The Civil Engineering Contractors Association (CECA) has accepted that government efforts to reform the construction industry are yielding cost savings, but warns that the hardest part lies ahead.
The Cabinet Office report Government Construction Strategy: One Year On and Action Plan Update, published this week, claims that cost reductions of £72M on planned expenditure of £476M have been achieved this year, proving that industry is “en route” to the overarching aim of reducing the cost of government construction projects by 15%-20% by 2015.
Yet detailed examination shows that actions taken to make the savings equate to an overall saving on full project costs of £279M on an expenditure of around £2.6bn, a saving of just 10%. The Highways Agency is claiming to be one of the government departments driving the greatest savings, having cut £81M off the anticipated target cost of the three schemes it has had approved for construction this year. Yet it is impossible to say at this stage whether the schemes will actually be delivered for that price.
CECA said that the report showed that government efforts were yielding results, but warned that much of the hard work to implement the government’s reforms to the industry lies ahead.
“CECA recognises the government is making progress on its work to unlock innovation and growth, by using its purchasing power to drive industry change, implement procurement reform, and achieve efficiency savings,” said CECA director of external affairs Alasdair Reisner.
“However, it must be recognised that the industry faces a challenging time ahead, with uncertainty stemming from worsening market conditions, as the UK economy is buffeted by the headwinds of the Eurozone crisis and an increasingly uncertain global economic outlook,” he warned. “The industry will be better positioned to respond to these challenging conditions if the reforms outlined in the Government Construction Strategy are delivered. We hope that the government will continue to support these reforms, delivering benefits for industry and the taxpayer alike.”
WSP managing director Paul Dollin also cautioned that savings to date may have been delivered more by squeezing margins than by true reforms.
“The UK construction industry can deliver government projects more efficiently, effectively and economically - one only needs to draw comparisons from organisations that successfully work on both public and private sector construction projects,” said Dollin. “Successfully implemented, I have no doubt the Government Construction Strategy will achieve the desired outcomes however I am concerned that many of the achievements to date have relied on the highly competitive nature of today’s industry, which will not result in long term sustainable cost savings.”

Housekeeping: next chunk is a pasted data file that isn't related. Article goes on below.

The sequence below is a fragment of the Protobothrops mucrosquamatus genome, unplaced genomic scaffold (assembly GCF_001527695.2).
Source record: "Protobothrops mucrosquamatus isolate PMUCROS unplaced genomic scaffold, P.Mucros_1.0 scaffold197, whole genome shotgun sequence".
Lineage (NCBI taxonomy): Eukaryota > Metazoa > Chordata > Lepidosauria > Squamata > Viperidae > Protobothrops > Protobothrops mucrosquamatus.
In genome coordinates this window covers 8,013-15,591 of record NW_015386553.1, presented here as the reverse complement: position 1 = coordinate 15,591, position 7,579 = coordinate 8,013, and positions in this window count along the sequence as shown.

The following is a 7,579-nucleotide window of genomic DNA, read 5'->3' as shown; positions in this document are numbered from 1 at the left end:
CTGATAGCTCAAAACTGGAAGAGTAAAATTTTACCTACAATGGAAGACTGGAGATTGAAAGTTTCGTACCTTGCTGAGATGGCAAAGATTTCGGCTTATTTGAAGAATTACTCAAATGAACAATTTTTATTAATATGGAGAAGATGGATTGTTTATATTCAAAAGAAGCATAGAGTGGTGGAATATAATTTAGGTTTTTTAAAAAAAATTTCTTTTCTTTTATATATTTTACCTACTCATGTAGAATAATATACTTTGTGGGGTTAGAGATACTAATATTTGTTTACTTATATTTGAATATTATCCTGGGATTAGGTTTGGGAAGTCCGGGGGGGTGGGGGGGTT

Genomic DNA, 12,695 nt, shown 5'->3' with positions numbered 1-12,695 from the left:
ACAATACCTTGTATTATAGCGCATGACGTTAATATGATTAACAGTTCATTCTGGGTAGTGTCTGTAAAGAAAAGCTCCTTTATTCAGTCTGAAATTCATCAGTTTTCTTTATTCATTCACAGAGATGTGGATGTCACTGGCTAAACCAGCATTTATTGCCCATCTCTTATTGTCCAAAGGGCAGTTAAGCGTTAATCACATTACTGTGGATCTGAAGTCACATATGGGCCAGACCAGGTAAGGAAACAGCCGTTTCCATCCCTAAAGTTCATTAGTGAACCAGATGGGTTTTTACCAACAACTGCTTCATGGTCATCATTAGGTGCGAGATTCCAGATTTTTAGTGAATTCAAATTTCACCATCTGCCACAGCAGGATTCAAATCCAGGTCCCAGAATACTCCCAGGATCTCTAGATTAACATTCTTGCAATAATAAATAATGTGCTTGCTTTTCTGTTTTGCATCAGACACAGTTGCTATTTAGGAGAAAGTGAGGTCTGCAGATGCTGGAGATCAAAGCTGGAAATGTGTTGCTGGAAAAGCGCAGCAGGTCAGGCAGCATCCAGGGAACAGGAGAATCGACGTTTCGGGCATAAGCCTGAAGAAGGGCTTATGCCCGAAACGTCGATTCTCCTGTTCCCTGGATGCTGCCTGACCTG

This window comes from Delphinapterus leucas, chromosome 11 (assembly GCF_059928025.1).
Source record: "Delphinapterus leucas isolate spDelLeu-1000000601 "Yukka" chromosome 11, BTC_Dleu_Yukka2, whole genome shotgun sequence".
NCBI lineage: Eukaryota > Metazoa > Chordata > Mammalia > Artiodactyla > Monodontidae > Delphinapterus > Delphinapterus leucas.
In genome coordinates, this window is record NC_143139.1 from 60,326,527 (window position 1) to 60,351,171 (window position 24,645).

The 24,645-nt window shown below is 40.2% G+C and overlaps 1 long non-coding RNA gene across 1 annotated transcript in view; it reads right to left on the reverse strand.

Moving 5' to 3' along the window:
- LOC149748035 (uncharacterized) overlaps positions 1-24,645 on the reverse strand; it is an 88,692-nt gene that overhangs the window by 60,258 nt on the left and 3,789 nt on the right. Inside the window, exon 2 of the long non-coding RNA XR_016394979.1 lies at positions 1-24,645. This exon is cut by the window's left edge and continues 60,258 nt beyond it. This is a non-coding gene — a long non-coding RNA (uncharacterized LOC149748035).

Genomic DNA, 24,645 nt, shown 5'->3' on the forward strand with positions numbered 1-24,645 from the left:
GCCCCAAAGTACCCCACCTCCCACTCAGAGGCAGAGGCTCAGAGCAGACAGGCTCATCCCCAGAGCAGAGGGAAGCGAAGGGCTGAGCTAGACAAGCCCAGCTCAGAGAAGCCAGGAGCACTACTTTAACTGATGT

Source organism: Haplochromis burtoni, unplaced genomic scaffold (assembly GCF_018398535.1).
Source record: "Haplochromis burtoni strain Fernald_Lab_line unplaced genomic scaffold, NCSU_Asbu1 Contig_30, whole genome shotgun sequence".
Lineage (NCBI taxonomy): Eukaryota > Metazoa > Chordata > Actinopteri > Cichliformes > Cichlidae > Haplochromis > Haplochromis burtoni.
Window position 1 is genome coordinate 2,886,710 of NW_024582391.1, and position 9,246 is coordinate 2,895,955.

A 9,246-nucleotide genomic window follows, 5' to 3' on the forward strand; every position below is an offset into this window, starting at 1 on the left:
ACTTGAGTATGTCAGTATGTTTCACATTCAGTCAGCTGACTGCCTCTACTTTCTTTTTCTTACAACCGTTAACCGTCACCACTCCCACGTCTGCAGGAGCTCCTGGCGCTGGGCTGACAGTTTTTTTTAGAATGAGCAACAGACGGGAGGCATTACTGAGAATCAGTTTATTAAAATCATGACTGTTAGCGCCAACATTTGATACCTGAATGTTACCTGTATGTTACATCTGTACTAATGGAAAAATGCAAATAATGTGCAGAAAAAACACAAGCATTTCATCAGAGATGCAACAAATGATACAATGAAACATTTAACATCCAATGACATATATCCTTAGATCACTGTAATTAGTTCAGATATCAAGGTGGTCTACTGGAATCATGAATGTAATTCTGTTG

The Cabinet Office report claims that there has “been excellent” progress against major milestones in its strategy, set out last year.
In particular it highlights that:
- Industry has “engaged energetically” with the reform programme, with around 120 private sector representatives playing an active role in its development and governance;
- Cost benchmarking data has been published by the seven main purchasing departments, providing a clear baseline for targeted reductions;
- Cost reduction trajectories have been published by the seven departments, demonstrating that the proposed 15%-20% cost reductions are achievable;
- Three iterations of the construction and infrastructure pipeline have been published, providing industry with visibility over the forward work programme;
- The 2011/12 target for the value of contracts making use of Project Bank Accounts has been exceeded by 100%, providing improved payment speed and security to SMEs and others in the supply chain, and delivering expected savings of around 1% of project costs;
- The commitment to embrace Building Information Modelling (BIM) in Government projects over a five-year time frame is positioning the UK to become a world leader in the take-up of BIM and has encouraged investment in the industry to support the revolutionary change that the use of BIM represents;
- Trial projects have been established to explore how Government can improve its performance as a client of the construction industry